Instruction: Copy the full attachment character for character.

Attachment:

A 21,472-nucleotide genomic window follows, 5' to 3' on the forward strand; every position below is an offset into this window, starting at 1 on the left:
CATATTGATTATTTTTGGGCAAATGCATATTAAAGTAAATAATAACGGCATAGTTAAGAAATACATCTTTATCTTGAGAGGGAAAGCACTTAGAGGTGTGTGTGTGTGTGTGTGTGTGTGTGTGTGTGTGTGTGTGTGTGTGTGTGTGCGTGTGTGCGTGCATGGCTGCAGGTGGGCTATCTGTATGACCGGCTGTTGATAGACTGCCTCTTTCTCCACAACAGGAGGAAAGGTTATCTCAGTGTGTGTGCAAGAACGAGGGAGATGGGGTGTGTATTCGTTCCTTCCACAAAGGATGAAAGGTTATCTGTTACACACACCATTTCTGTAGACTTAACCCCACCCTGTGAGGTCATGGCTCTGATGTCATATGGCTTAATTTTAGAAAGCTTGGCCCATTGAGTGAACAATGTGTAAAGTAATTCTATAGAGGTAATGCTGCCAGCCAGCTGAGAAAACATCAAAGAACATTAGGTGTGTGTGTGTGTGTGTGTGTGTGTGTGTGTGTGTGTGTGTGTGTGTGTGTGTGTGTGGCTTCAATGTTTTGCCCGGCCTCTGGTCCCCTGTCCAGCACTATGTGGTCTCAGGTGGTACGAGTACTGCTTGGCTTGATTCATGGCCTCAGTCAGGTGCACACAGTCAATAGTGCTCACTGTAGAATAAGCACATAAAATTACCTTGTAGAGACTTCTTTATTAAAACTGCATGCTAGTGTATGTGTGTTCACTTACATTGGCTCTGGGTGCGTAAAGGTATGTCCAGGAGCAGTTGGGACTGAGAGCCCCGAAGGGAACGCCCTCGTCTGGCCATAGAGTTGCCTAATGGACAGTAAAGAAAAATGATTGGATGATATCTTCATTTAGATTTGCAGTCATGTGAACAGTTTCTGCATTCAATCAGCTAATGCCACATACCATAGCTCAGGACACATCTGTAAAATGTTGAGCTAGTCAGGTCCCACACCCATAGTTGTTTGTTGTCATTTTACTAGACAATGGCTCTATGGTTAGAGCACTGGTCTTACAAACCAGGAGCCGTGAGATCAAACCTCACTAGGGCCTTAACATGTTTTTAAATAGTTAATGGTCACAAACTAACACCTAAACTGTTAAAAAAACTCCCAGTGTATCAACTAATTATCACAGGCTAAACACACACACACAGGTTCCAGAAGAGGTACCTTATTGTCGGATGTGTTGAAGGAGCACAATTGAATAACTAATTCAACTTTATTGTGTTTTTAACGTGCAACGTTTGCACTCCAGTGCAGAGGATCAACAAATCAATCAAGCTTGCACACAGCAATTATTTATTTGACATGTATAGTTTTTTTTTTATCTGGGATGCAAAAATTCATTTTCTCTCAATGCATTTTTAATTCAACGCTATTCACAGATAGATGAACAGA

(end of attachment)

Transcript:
A 21,472-nucleotide genomic window follows, 5' to 3' on the forward strand; every position below is an offset into this window, starting at 1 on the left:
CATATTGATTATTTTTGGGCAAATGCATATTAAAGTAAATAATAACGGCATAGTTAAGAAATACATCTTTATCTTGAGAGGGAAAGCACTTAGAGGTGTGTGTGTGTGTGTGTGTGTGTGTGTGTGTGTGTGTGTGTGTGTGTGTGTGCGTGTGTGCGTGCATGGCTGCAGGTGGGCTATCTGTATGACCGGCTGTTGATAGACTGCCTCTTTCTCCACAACAGGAGGAAAGGTTATCTCAGTGTGTGTGCAAGAACGAGGGAGATGGGGTGTGTATTCGTTCCTTCCACAAAGGATGAAAGGTTATCTGTTACACACACCATTTCTGTAGACTTAACCCCACCCTGTGAGGTCATGGCTCTGATGTCATATGGCTTAATTTTAGAAAGCTTGGCCCATTGAGTGAACAATGTGTAAAGTAATTCTATAGAGGTAATGCTGCCAGCCAGCTGAGAAAACATCAAAGAACATTAGGTGTGTGTGTGTGTGTGTGTGTGTGTGTGTGTGTGTGTGTGTGTGTGTGTGTGTGTGTGGCTTCAATGTTTTGCCCGGCCTCTGGTCCCCTGTCCAGCACTATGTGGTCTCAGGTGGTACGAGTACTGCTTGGCTTGATTCATGGCCTCAGTCAGGTGCACACAGTCAATAGTGCTCACTGTAGAATAAGCACATAAAATTACCTTGTAGAGACTTCTTTATTAAAACTGCATGCTAGTGTATGTGTGTTCACTTACATTGGCTCTGGGTGCGTAAAGGTATGTCCAGGAGCAGTTGGGACTGAGAGCCCCGAAGGGAACGCCCTCGTCTGGCCATAGAGTTGCCTAATGGACAGTAAAGAAAAATGATTGGATGATATCTTCATTTAGATTTGCAGTCATGTGAACAGTTTCTGCATTCAATCAGCTAATGCCACATACCATAGCTCAGGACACATCTGTAAAATGTTGAGCTAGTCAGGTCCCACACCCATAGTTGTTTGTTGTCATTTTACTAGACAATGGCTCTATGGTTAGAGCACTGGTCTTACAAACCAGGAGCCGTGAGATCAAACCTCACTAGGGCCTTAACATGTTTTTAAATAGTTAATGGTCACAAACTAACACCTAAACTGTTAAAAAAACTCCCAGTGTATCAACTAATTATCACAGGCTAAACACACACACACAGGTTCCAGAAGAGGTACCTTATTGTCGGATGTGTTGAAGGAGCACAATTGAATAACTAATTCAACTTTATTGTGTTTTTAACGTGCAACGTTTGCACTCCAGTGCAGAGGATCAACAAATCAATCAAGCTTGCACACAGCAATTATTTATTTGACATGTATAGTTTTTTTTTTATCTGGGATGCAAAAATTCATTTTCTCTCAATGCATTTTTAATTCAACGCTATTCACAGATAGATGAACAGA